[Python-Dev] Python-3.0, unicode, and os.environ

Steve Holden steve at holdenweb.com
Thu Dec 11 13:13:49 CET 2008

Ulrich Eckhardt wrote:
> On Wednesday 10 December 2008, Adam Olsen wrote:
>> On Wed, Dec 10, 2008 at 3:39 AM, Ulrich Eckhardt
>> <eckhardt at satorlaser.com> wrote:
>>> On Tuesday 09 December 2008, Adam Olsen wrote:
>>>> The only thing separating this from a bikeshed discussion is that a
>>>> bikeshed has many equally good solutions, while we have no good
>>>> solutions.  Instead we're trying to find the least-bad one.  The
>>>> unicode/bytes separation is pretty close to that.  Adding a warning
>>>> gets even closer.  Adding magic makes it worse.
>>> Well, I see two cases:
>>> 1. Converting from an uncertain representation to a known one.
>>> 2. Converting from a known representation to a known one.
>> Not quite:
>> 1. Using a garbage file name locally (within a single process, not
>> talking to any libs)
>> 2. Using a unicode filename everywhere (libs, saved to config files,
>> displayed to the user, etc.)
> I think there is some misunderstanding. I was referring to conversions and 
> whether it is good to perform them implicitly. For that, I saw the above two 
> cases.
>> On linux the bytes/unicode separation is perfect for this.  You decide
>> which approach you're using and use it consistently.  If you mess up
>> (mixing bytes and unicode) you'll consistently get an error.
>> We currently don't follow this model on windows, so a garbage file
>> name gets passed around as if it was unicode, but fails when passed to
>> a lib, saved to a config file, is displayed to a user, etc.
> I'm not sure I agree with this. Facts I know are:
> 1. On POSIX systems, there is no reliable encoding for filenames while the 
> system APIs use char/byte strings.
> 2. On MS Windows, the encoding for filenames is Unicode/UTF-16.
> Returning Unicode strings from readdir() is wrong because it can't handle the 
> case 1 above. Returning byte strings is wrong because it can't handle case 2 
> above because it gives you useless roundtrips from UTF-16 to either UTF-8 or, 
> worst case, to the locale-dependent MBCS. Returning something different 
> depending on the system us also broken because that would make Python code 
> that uses this function and assumes a certain type unportable.
> Note that this doesn't get much better if you provide a separate readdirb() 
> API or one that simply returns a byte string or Unicode string depending on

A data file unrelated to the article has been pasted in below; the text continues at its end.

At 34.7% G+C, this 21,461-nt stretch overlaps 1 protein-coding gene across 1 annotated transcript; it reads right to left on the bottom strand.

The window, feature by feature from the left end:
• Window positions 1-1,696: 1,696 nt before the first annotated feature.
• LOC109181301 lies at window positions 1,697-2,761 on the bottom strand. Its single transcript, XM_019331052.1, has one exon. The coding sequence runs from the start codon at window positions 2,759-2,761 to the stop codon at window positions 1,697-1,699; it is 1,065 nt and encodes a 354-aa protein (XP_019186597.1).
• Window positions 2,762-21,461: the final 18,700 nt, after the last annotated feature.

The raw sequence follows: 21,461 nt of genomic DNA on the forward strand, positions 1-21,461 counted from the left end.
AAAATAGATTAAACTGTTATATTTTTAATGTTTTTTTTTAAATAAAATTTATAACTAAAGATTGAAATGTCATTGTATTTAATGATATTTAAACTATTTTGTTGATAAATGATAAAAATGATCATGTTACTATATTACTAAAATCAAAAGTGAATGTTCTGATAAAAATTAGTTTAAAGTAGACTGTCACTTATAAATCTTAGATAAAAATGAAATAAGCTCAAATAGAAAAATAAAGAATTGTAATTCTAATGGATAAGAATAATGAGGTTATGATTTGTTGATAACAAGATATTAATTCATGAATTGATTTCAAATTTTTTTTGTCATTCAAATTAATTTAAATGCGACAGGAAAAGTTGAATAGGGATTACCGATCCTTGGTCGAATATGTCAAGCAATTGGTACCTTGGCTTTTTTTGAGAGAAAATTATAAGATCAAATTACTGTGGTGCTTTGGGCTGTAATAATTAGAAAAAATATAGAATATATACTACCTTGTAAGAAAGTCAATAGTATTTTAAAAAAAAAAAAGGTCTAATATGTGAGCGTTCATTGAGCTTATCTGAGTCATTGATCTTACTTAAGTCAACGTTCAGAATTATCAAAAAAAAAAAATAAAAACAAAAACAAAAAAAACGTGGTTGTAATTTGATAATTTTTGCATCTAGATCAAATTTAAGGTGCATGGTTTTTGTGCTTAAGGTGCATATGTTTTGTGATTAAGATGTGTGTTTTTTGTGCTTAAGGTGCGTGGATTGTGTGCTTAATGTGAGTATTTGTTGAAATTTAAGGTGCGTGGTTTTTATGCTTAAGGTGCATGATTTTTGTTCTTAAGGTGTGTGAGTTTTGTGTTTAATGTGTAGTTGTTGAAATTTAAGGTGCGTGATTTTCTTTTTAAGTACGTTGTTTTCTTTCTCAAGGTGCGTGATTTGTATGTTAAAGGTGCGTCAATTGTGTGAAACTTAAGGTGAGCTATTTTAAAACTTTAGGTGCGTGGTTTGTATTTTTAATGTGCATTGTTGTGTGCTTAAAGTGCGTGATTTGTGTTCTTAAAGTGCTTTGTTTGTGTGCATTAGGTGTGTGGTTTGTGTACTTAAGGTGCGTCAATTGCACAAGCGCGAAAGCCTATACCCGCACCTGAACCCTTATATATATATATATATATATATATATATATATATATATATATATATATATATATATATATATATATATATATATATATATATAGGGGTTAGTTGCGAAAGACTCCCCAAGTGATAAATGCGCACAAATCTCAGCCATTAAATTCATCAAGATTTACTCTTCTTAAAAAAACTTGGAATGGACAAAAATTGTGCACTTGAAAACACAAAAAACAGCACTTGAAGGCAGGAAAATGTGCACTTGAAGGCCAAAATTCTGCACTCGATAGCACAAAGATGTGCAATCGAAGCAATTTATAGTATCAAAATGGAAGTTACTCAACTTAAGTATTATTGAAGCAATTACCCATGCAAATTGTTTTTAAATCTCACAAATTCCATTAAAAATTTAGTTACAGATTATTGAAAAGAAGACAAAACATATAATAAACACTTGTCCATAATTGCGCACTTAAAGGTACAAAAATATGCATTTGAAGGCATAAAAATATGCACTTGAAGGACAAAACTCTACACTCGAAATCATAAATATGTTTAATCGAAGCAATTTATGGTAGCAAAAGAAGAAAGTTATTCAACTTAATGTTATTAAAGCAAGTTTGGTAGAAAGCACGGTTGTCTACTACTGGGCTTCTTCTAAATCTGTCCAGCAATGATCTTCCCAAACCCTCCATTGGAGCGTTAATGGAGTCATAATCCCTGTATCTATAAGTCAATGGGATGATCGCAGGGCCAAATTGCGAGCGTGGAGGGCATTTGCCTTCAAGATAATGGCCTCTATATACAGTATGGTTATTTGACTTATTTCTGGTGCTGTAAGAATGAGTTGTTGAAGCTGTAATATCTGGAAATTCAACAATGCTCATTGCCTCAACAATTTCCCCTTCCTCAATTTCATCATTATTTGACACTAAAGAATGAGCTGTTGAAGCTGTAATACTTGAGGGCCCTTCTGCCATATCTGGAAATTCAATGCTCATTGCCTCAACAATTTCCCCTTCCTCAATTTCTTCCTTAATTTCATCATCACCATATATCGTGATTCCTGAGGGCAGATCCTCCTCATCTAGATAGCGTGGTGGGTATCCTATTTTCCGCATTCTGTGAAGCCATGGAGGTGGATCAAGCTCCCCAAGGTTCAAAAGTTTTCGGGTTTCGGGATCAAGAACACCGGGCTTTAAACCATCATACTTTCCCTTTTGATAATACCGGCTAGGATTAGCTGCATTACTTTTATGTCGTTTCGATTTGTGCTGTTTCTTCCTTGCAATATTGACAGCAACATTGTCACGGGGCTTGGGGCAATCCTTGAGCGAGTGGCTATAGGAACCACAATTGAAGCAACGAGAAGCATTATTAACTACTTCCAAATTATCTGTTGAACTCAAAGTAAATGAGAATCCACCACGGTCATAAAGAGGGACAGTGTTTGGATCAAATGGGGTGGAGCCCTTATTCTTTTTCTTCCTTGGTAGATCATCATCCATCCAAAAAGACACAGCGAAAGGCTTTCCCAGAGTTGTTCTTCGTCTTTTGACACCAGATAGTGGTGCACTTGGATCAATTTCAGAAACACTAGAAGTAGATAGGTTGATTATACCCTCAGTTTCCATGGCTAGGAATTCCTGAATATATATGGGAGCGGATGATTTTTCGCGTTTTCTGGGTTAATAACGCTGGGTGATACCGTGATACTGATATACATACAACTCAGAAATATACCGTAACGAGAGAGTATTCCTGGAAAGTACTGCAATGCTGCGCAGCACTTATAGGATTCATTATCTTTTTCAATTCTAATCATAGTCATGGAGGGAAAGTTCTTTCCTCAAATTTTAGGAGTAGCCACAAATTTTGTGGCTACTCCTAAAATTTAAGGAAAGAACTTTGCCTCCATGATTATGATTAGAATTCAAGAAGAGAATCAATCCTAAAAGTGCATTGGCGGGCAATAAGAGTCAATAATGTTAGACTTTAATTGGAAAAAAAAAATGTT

> its argument. It just shifts the brokenness from readdir() to the code that 
> uses it, unless this code makes a distinction between the target systems. 
> Since way too many programmers are not aware of the problem, they will not 
> handle these systems differently, so code will become non-portable.
> What I'd just like some feedback on is the approach to return a distinct type 
> (neither a byte string nor a Unicode string) from readdir(). In order to use 
> this, a programmer will have to convert it explicitly, otherwise e.g. 
> printing it will just produce <env_string at 0x01234567>. This will 
> immediately bump each programmer with their heads on the issue of unknown 
> encodings and they will have to make the application-specific choice whether 
> an approximation of the filename, an exception or ignoring the file is the 
> right choice. Also, it presents the options for doing this conversion in a 
> single class, which I personally find much better than providing overloads 
> for hundreds of functions.
> Sorry for ranting, but I'm a bit confused and desperate, because either I'm 
> unable to explain what I mean or I'm really not understanding something that 
> everybody else here seems to agree upon. I just know that using a distinct 
> path type has helped me in C++ in the past, and I don't see why it shouldn't 
> in Python.
Seems to me this just threatens to add to the confusion.

If you know what your filesystem produces, you can take the appropriate
action to convert it into a type that makes sense to the user. If you
don't, then at least if you have the string in its bytes form you can
re-present it to the filesystem to manipulate the file. What are we
supposed to do with the "special type"?

Steve Holden        +1 571 484 6266   +1 800 494 3119
Holden Web LLC              http://www.holdenweb.com/

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